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Gene Linked to Alzheimer's May Lose Power With Age
Study found that by 90, the gene no longer raised risk for the brain disorder or other ailments
FRIDAY, Nov. 2 (HealthDay News) -- If you live long enough, a potentially harmful gene linked to Alzheimer's disease may lose its punch, according to a new study.
The ApoE4 gene is linked to the risk of developing Alzheimer's, heart disease and diabetes. This study found that the gene becomes less important once people reach their 90s.
Mayo Clinic researchers looked at 121 people, ages 90 to 99, in Olmsted County, Minn., who were living on their own in or long-term care facilities. The participants completed an interview, had a physical exam and filled out a quality-of-life questionnaire. Blood samples were taken for genetic analysis.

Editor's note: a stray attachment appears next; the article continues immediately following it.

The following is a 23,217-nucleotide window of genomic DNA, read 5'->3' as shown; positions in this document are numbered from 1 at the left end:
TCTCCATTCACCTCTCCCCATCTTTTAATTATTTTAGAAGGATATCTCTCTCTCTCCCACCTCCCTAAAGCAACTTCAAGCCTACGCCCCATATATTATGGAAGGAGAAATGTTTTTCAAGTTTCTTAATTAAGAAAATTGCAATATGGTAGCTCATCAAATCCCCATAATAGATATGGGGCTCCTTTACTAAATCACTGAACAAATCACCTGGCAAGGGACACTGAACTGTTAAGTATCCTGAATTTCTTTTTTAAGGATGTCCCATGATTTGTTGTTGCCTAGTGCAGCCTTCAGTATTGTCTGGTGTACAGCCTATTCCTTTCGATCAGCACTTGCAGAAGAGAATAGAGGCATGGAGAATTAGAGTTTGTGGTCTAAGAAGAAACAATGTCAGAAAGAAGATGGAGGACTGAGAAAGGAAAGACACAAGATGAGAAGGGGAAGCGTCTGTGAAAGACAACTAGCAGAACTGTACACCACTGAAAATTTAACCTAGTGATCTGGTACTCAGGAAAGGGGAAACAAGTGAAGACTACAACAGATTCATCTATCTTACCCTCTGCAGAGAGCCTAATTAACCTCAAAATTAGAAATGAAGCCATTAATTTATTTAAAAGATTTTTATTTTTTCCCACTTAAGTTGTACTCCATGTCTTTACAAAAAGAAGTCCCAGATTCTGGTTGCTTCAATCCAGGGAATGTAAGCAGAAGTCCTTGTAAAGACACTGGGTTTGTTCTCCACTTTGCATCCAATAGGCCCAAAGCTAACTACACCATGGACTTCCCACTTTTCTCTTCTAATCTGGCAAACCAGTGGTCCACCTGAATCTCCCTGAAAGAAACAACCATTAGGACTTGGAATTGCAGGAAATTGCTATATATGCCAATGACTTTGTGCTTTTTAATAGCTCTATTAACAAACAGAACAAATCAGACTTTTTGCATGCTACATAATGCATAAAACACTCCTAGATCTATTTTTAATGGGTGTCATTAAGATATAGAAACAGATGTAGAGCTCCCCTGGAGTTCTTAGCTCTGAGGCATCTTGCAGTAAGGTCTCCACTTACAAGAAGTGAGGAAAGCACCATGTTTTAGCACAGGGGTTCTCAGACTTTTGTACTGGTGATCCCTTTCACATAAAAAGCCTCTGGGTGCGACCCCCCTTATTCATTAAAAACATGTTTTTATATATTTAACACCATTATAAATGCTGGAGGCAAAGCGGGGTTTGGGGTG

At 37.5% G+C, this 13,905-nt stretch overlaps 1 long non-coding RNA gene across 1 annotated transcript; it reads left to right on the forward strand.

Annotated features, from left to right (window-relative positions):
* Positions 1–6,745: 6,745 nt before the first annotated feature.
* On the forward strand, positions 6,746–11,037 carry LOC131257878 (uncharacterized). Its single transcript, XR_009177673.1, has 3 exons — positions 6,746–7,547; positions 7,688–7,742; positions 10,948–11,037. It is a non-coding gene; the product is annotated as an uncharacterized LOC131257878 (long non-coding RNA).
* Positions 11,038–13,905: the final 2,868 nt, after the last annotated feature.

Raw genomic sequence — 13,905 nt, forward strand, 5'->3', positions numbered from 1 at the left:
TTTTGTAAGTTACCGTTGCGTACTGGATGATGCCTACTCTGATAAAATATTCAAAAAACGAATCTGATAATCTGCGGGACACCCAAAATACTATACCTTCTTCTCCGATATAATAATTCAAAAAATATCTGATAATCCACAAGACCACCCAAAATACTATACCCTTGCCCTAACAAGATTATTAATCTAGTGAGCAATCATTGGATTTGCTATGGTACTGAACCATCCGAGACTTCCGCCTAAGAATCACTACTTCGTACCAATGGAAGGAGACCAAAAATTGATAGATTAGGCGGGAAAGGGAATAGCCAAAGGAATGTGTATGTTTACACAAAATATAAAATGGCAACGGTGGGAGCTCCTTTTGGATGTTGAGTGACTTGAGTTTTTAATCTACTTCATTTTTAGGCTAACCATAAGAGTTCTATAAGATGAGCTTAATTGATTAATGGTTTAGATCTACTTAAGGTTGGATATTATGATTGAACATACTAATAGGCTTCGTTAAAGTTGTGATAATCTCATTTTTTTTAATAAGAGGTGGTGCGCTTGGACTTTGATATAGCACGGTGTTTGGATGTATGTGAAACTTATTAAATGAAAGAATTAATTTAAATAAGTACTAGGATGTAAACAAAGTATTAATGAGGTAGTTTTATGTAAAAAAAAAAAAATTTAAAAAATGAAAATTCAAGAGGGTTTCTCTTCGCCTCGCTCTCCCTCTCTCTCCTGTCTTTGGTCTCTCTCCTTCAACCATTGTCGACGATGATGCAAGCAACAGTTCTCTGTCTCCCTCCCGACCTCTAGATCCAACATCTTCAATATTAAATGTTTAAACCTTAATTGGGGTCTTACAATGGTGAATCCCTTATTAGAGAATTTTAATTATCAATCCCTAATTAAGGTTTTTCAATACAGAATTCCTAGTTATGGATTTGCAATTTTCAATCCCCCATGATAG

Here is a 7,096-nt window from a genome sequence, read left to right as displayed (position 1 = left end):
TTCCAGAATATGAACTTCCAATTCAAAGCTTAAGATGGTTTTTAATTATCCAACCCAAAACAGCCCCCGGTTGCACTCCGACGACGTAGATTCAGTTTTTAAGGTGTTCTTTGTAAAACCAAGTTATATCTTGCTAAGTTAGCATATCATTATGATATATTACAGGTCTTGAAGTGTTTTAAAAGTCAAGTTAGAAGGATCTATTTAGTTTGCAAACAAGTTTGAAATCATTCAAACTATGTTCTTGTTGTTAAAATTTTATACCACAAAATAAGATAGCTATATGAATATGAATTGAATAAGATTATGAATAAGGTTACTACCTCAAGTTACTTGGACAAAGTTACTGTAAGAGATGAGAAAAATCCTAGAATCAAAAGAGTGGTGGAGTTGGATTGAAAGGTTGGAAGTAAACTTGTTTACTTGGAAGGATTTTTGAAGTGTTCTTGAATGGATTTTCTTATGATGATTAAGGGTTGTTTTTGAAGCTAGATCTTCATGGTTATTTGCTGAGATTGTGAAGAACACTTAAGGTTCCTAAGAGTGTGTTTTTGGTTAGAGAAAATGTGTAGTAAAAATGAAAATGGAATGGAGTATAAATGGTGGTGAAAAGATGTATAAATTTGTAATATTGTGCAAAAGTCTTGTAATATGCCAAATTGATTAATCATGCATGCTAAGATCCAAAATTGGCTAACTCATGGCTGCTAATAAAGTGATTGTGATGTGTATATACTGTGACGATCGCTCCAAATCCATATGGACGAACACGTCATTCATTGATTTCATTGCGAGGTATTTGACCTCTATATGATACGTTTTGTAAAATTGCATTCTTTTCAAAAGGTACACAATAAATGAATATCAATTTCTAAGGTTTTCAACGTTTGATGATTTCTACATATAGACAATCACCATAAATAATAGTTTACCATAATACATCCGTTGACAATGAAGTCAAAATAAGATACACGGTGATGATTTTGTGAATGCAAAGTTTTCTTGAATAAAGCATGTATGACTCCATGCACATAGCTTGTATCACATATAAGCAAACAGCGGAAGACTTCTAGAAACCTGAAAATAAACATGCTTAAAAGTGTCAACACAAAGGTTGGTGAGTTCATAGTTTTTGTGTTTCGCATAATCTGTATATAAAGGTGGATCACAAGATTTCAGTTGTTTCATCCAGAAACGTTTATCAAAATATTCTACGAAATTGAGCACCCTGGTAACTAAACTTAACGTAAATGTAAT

People with the ApoE4 gene were no worse off than those without the gene, the investigators found.
"We found if people had good physical, intellectual, and emotional well-being, more social connectedness, and if they perceived themselves to have better coping skills, they felt they had better quality of life," study co-author and psychiatrist Dr. Maria Lapid said in a Mayo news release.
"The study shows that the ApoE4 genotype doesn't determine what your quality of life will be, and that, regardless of your gender, environmental factors play a significant role in your physical, emotional, spiritual, and social well-being," she explained. "You can have good quality of life regardless of this gene."
The findings were published in the October Journal of the American Medical Directors Association.
The U.S. National Institute on Aging offers advice about healthy aging.
Source: SOURCE: Mayo Clinic, news release, Oct. 25, 2012
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